Nomat: Have you tried to speak up to the shutdown coordinator or even the manager to solve your problem, or at least to know why you were excluded?
Sdown: I tried many times, they were busy wanting to complete the shutdown safely and on time. No one listened to me, after all, who would bother with a work order that was dropped from the scope!
Nomat: I thought you had been closed after this long absence! So why are you still there? You must come back to the backlog room with us!
Sdown: The scheduler is still hiding me. He didn’t even change my status, so I am not in the backlog list. He is worried that he would be in trouble if I appear on the list as he forgot me during the last shutdown.
Nomat: How can he track you if you are not assigned your correct status?
Sdown: I asked the same question. He said, “Don’t worry, you are in my mind. You will be done during the nearest opportunity, I’ll remember; you are in my database.”
Nomat: Oh, sorry about this, can I help you?
Sdown (laughing with irony) No, thanks, just help yourself.
Nomat: You are right. What about our friends who were called by the scheduler and left with you on the same day?
Sdown: Many of them have been completed and closed, but unfortunately, not much details about what happened during job completion or any remedial action taken. When you talk to any one of them, they remember well all the events up to scheduling day, but when it comes to execution, they lost their memory.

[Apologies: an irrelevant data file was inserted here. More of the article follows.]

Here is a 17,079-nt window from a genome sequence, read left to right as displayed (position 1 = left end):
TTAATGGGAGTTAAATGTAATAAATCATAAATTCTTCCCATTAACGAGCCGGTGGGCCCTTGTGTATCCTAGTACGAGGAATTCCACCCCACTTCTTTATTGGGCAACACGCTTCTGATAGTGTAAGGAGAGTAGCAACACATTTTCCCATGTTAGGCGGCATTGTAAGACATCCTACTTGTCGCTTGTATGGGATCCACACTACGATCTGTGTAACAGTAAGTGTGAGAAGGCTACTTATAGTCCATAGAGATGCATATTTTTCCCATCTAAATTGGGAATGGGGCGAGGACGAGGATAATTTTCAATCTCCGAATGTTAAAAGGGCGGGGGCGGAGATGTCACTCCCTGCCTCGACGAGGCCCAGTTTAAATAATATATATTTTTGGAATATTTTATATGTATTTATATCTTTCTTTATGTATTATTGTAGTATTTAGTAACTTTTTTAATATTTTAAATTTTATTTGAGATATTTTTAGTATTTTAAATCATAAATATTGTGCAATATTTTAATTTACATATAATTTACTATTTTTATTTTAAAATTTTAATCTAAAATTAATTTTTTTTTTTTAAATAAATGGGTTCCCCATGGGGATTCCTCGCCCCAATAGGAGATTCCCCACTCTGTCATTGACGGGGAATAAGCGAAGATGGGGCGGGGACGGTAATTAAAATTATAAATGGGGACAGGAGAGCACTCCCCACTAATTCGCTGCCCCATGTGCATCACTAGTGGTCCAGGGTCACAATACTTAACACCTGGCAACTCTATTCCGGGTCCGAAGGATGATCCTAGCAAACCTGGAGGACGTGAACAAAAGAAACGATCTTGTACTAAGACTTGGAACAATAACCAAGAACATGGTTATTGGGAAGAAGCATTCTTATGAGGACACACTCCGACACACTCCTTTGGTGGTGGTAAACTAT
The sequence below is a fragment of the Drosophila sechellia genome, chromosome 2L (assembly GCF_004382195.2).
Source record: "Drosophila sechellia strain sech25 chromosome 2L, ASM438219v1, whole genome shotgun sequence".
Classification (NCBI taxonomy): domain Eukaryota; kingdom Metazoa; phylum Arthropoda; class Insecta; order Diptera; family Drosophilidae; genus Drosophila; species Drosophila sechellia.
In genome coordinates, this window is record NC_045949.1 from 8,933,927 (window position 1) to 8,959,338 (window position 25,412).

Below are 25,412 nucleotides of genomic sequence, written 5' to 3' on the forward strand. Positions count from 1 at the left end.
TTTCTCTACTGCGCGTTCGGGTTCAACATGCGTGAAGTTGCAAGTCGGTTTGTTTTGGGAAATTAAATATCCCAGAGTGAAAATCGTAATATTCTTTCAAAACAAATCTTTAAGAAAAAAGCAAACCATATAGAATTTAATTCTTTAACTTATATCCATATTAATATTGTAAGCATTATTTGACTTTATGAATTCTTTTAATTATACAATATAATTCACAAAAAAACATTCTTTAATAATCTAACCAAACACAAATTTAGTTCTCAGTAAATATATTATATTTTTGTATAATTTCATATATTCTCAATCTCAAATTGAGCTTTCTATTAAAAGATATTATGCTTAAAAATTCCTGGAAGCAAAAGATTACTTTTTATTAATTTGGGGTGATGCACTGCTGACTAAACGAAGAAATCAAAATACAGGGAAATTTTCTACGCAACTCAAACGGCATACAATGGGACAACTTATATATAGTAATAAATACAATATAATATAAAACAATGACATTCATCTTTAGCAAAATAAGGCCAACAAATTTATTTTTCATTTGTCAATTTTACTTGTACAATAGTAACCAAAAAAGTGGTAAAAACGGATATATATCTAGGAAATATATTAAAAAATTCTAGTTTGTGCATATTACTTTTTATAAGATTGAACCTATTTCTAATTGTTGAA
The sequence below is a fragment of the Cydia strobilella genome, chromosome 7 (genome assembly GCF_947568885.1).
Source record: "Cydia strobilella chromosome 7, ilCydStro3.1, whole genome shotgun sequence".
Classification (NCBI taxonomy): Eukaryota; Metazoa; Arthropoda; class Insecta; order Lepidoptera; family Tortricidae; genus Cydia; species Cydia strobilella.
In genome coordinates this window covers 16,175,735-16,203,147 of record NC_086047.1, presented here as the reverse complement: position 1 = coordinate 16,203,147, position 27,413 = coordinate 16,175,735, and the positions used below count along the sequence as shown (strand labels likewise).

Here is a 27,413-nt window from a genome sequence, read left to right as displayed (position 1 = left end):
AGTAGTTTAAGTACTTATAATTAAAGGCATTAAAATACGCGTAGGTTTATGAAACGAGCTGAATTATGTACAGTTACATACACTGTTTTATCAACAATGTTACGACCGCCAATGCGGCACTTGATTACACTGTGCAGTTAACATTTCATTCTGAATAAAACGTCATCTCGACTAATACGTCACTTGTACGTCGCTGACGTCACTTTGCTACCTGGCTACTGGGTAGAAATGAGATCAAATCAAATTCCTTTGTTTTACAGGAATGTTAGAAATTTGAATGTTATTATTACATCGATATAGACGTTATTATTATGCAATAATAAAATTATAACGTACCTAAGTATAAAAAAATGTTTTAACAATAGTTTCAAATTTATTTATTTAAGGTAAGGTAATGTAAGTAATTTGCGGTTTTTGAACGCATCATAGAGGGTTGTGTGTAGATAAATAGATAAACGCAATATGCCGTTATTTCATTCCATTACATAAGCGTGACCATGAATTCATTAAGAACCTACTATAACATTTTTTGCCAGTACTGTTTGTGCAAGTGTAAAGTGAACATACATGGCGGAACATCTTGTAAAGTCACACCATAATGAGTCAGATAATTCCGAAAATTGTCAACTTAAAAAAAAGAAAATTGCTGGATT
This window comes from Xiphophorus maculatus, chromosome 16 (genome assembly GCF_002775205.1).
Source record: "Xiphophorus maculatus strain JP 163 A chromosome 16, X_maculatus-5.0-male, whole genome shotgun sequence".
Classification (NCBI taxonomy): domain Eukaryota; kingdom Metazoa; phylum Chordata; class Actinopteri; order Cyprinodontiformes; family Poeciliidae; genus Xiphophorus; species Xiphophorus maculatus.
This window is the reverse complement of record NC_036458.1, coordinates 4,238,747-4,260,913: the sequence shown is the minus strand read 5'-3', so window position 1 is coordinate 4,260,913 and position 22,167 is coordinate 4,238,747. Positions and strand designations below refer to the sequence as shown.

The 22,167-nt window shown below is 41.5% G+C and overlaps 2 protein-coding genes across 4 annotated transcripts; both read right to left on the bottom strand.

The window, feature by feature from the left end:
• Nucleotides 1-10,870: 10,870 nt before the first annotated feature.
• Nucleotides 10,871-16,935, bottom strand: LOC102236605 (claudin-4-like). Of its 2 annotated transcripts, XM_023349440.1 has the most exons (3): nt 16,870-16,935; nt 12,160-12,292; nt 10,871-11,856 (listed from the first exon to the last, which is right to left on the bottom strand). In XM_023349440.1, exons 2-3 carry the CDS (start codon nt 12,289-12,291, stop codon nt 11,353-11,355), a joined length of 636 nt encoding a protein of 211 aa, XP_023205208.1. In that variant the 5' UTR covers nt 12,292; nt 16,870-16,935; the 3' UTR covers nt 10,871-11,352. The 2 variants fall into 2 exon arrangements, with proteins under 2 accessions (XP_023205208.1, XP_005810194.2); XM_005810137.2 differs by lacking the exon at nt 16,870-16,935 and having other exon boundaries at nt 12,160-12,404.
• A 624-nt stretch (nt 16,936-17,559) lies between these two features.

Nomat: Do you remember this fat work order that had three children orders, he was very kind, any news about him?
Sdown: Yes, this work order is in a real drama. All his children work orders have been closed, but he is still opened. He had applied for many appeals as this situation is not logical or fair, but he is still waiting for justice. He cries a lot because he misses his children and he is no longer fat!
Nomat: What a miserable situation. He was only created to protect his children, not for a job; he must be closed routinely.
Sdown: Many sad situations happened. I am located near to the scheduler and hear a lot of tragedies.
Nomat: Tragedies! What do you mean?
Sdown: Many work orders are closed by mistake, some are reopened by higher authorities to amend wrong data related to cost or consumed spares. Have you heard about last night’s fight?
Nomat: No, you know, I am in the backlog room in silo. What fight?
Sdown: Two work orders were created for the same job. The fight was over which one to close and what to do with the other one. They’re both for the same preventive maintenance job and a third one is due for generation next week. Most of these PM orders are really unlucky.
Nomat: Why do you say that?
Sdown: I had a tour in the maintenance office; I heard sharp arguments between a maintenance supervisor and a group of PM orders. It went something like this:
PM Orders: Why did you close all of us without doing the job?
Maintenance Supervisor: What job! You are all about visual checks. Do you think I have time to waste in this trivial work? I have been doing this for a loooong time and nothing has happened. These jobs have no value to the health of the equipment. If I had to do all these types of work orders, I wouldn’t have time for important jobs.